Scratch & Dent Buyers Await Bailout Details
Washington-The sale of large scratch-and-dent loan packages has just about dried up as the mortgage industry waits to see how the government will implement a $700 billion rescue package for the capital markets.
According to interviews with market participants, small scratch-and-dent portfolios ($50 million or less) are still being circulated to potential investors but large deals are - for now - becoming scarce.
"Guys with large inventories - JPM, Morgan, Lehman - aren't selling," said one investor. "They're waiting to see what happens with the Treasury deal."
The only exception in the large deal landscape is a $14 billion package of whole loans the government is selling on behalf of IndyMac Bancorp but it appears that package is tied to a "whole bank" transaction which may or may not come off. Last week the Federal Deposit Insurance Corp. once again declined to give any guidance on the sale of IndyMac.
Meanwhile, prices offered for subperforming and nonperforming loans have hit rock bottom.
One West Coast bidder, requesting anonymity, said bids on first-lien portfolios are starting out in the mid-70s (cents on the dollar) and settling at 55 cents. He said this is the price paid for delinquent or what he called "subperforming" mortgages.
The market for scratch-and-dent second liens is much worse, he said. Nonperforming seconds are selling at one-tenth of a penny and performing seconds for just 8 cents to 10 cents on the dollar.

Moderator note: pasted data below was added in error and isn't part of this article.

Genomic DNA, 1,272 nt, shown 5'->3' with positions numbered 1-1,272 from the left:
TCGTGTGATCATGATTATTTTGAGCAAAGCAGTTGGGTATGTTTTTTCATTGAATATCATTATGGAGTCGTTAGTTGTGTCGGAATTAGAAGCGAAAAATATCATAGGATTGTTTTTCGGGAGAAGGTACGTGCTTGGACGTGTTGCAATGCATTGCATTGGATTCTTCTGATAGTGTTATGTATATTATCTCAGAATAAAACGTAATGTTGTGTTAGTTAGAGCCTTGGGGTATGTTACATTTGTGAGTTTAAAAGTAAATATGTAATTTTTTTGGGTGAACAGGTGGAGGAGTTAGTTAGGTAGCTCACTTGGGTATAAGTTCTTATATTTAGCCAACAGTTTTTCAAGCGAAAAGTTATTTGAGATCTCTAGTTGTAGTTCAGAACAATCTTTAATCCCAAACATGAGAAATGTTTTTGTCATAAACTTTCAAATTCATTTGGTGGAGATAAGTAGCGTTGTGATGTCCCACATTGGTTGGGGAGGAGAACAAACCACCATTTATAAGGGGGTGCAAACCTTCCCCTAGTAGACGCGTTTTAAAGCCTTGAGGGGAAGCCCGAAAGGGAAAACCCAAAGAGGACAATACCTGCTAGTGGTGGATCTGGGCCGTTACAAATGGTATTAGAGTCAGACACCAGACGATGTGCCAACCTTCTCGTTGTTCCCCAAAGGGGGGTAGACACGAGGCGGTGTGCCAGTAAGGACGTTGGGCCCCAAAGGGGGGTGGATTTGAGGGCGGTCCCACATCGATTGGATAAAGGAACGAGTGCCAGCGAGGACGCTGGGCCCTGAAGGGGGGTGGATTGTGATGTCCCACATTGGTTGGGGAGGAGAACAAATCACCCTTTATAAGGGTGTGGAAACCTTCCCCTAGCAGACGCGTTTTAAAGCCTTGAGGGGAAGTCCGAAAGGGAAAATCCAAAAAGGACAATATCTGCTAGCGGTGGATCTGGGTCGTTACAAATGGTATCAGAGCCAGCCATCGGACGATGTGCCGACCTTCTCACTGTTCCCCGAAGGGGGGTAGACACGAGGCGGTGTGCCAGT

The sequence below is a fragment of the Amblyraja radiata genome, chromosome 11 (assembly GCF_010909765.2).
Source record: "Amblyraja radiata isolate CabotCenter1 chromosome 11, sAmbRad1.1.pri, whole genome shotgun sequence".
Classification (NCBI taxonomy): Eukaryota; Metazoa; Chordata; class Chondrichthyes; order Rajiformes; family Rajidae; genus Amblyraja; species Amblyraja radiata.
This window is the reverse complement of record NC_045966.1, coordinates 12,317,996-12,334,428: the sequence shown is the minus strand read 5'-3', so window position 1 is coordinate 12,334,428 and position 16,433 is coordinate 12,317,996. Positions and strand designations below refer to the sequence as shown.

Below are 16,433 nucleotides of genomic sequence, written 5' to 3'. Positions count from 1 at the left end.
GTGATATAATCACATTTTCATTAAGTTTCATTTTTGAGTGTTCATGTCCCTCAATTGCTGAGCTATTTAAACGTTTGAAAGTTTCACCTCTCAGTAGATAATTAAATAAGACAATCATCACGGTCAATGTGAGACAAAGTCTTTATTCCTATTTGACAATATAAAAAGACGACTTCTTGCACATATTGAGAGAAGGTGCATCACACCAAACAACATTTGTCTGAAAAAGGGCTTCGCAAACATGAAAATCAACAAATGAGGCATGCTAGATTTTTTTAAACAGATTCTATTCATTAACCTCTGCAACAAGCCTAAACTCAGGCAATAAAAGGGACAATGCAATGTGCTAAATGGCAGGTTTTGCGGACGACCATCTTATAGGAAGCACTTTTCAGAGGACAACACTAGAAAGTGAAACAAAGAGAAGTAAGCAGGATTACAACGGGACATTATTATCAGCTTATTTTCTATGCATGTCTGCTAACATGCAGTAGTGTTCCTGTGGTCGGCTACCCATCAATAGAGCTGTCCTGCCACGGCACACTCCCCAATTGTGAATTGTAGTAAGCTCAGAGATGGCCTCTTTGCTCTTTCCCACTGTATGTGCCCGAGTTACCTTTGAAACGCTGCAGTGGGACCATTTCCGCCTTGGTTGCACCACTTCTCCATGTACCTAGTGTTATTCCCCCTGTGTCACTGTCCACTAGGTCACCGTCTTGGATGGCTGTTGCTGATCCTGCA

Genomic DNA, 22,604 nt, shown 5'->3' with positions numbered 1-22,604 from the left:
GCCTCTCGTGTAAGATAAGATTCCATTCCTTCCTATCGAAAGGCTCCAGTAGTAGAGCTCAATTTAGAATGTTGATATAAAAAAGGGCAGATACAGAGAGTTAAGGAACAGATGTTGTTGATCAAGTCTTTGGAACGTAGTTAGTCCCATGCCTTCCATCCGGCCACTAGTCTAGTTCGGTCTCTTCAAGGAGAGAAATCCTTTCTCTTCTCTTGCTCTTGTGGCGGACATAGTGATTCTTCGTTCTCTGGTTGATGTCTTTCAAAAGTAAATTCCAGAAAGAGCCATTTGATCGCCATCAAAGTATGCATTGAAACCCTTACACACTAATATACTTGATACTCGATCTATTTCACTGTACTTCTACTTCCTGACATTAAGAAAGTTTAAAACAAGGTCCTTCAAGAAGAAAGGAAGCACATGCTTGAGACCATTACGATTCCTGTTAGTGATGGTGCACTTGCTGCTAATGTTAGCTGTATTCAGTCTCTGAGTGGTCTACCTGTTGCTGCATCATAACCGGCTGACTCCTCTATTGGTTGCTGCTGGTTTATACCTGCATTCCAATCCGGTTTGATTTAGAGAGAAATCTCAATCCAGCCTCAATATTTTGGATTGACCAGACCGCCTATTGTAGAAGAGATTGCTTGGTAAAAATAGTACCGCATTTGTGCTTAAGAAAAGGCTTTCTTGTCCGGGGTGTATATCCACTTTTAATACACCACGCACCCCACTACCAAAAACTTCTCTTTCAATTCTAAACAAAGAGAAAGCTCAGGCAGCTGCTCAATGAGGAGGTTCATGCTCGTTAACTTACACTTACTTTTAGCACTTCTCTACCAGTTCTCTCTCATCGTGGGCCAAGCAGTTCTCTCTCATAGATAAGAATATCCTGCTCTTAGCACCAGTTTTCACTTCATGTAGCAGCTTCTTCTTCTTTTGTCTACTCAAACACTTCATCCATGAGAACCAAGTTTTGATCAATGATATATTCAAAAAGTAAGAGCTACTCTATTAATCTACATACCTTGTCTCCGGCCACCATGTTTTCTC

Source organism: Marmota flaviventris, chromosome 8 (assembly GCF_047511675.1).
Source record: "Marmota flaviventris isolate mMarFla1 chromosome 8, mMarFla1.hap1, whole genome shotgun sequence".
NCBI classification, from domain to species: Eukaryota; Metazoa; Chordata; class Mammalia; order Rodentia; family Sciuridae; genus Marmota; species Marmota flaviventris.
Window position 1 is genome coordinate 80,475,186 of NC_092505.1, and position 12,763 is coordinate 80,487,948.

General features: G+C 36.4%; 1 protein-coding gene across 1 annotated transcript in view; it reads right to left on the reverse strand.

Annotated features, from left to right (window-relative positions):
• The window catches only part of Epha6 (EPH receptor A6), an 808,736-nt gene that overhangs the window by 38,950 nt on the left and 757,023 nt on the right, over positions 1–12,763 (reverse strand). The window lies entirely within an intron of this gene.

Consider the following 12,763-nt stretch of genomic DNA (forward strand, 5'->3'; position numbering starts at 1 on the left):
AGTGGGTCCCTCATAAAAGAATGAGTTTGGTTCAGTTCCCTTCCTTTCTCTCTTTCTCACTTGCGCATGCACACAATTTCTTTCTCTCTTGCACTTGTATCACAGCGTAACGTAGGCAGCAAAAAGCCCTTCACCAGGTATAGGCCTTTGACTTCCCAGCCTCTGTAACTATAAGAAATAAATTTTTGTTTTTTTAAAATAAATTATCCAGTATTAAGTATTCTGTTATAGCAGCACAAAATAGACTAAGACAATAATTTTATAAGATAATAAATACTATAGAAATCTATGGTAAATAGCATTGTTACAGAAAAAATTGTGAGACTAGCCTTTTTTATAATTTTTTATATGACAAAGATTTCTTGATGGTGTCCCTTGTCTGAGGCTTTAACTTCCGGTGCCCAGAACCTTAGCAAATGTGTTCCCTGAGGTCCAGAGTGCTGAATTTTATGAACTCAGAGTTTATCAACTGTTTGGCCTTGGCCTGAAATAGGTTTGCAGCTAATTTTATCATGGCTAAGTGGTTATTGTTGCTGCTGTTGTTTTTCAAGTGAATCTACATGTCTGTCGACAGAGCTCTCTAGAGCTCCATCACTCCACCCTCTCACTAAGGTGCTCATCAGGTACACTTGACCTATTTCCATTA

A year ago, nonperforming firsts - depending on where the collateral was located - were selling for 70 to 80 cents on the dollar with nonperforming seconds going for 5 cents to 15 cents.
Jeff Goldware of Terpsichore Financial, Orlando, Fla., fears that once the Treasury starts buying troubled subprime bonds and loan pools it could actually drive down prices in the scratch-and-dent market.
"If more product comes to market that means prices will come down," he said.
Mr. Goldware said this past week he saw a handful of smaller loan packages ranging in size from $15 million to $50 million. The sellers, he said, were banks and thrifts. He added that many buyers of large packages "are waiting to see what happens with Treasury." In the weeks ahead the Treasury Department will begin setting up a structure to buy troubled mortgages and MBS (it's anticipated that subprime will account for a majority of Treasury's purchases) from depositories, investment banks, thrifts and other financial institutions.
Mr. Goldware predicted that if the government links executive compensation (in particular "golden parachutes") to participation, some sellers "will not participate unless they are in dire straits."
Meanwhile, scratch-and-dent investors told Mortgage Servicing News that they are beginning to see credit unions and homebuilders enter the market. "We're beginning to see credit union pools," noted one buyer.